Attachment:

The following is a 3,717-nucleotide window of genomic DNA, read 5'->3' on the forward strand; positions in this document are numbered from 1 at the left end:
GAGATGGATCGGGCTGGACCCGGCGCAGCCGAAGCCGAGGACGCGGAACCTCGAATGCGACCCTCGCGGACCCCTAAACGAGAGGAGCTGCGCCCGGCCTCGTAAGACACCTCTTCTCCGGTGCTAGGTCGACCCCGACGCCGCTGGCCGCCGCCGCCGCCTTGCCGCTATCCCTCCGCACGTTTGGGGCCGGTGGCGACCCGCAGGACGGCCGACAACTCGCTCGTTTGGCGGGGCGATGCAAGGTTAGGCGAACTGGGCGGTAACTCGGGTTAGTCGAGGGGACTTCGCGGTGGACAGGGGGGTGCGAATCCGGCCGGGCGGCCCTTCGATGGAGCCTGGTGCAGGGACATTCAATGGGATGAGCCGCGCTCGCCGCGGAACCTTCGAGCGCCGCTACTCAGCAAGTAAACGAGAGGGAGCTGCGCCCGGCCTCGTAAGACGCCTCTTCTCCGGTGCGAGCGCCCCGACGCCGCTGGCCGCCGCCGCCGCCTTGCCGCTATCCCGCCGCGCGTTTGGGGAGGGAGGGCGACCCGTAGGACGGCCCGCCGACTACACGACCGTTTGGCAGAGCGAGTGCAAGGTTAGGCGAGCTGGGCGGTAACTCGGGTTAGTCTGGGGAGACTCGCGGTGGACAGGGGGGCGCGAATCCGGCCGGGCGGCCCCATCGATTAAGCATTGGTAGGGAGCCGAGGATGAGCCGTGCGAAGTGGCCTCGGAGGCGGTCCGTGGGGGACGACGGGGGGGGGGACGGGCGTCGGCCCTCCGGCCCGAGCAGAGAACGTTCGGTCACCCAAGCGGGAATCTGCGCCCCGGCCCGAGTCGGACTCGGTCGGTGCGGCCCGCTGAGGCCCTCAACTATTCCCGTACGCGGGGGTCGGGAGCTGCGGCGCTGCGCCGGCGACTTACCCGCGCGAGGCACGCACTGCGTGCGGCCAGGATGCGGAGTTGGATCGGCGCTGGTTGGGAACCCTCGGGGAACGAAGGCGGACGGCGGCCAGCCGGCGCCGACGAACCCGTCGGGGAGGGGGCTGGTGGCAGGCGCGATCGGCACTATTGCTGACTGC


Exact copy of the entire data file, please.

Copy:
The following is a 3,717-nucleotide window of genomic DNA, read 5'->3' on the forward strand; positions in this document are numbered from 1 at the left end:
GAGATGGATCGGGCTGGACCCGGCGCAGCCGAAGCCGAGGACGCGGAACCTCGAATGCGACCCTCGCGGACCCCTAAACGAGAGGAGCTGCGCCCGGCCTCGTAAGACACCTCTTCTCCGGTGCTAGGTCGACCCCGACGCCGCTGGCCGCCGCCGCCGCCTTGCCGCTATCCCTCCGCACGTTTGGGGCCGGTGGCGACCCGCAGGACGGCCGACAACTCGCTCGTTTGGCGGGGCGATGCAAGGTTAGGCGAACTGGGCGGTAACTCGGGTTAGTCGAGGGGACTTCGCGGTGGACAGGGGGGTGCGAATCCGGCCGGGCGGCCCTTCGATGGAGCCTGGTGCAGGGACATTCAATGGGATGAGCCGCGCTCGCCGCGGAACCTTCGAGCGCCGCTACTCAGCAAGTAAACGAGAGGGAGCTGCGCCCGGCCTCGTAAGACGCCTCTTCTCCGGTGCGAGCGCCCCGACGCCGCTGGCCGCCGCCGCCGCCTTGCCGCTATCCCGCCGCGCGTTTGGGGAGGGAGGGCGACCCGTAGGACGGCCCGCCGACTACACGACCGTTTGGCAGAGCGAGTGCAAGGTTAGGCGAGCTGGGCGGTAACTCGGGTTAGTCTGGGGAGACTCGCGGTGGACAGGGGGGCGCGAATCCGGCCGGGCGGCCCCATCGATTAAGCATTGGTAGGGAGCCGAGGATGAGCCGTGCGAAGTGGCCTCGGAGGCGGTCCGTGGGGGACGACGGGGGGGGGGACGGGCGTCGGCCCTCCGGCCCGAGCAGAGAACGTTCGGTCACCCAAGCGGGAATCTGCGCCCCGGCCCGAGTCGGACTCGGTCGGTGCGGCCCGCTGAGGCCCTCAACTATTCCCGTACGCGGGGGTCGGGAGCTGCGGCGCTGCGCCGGCGACTTACCCGCGCGAGGCACGCACTGCGTGCGGCCAGGATGCGGAGTTGGATCGGCGCTGGTTGGGAACCCTCGGGGAACGAAGGCGGACGGCGGCCAGCCGGCGCCGACGAACCCGTCGGGGAGGGGGCTGGTGGCAGGCGCGATCGGCACTATTGCTGACTGC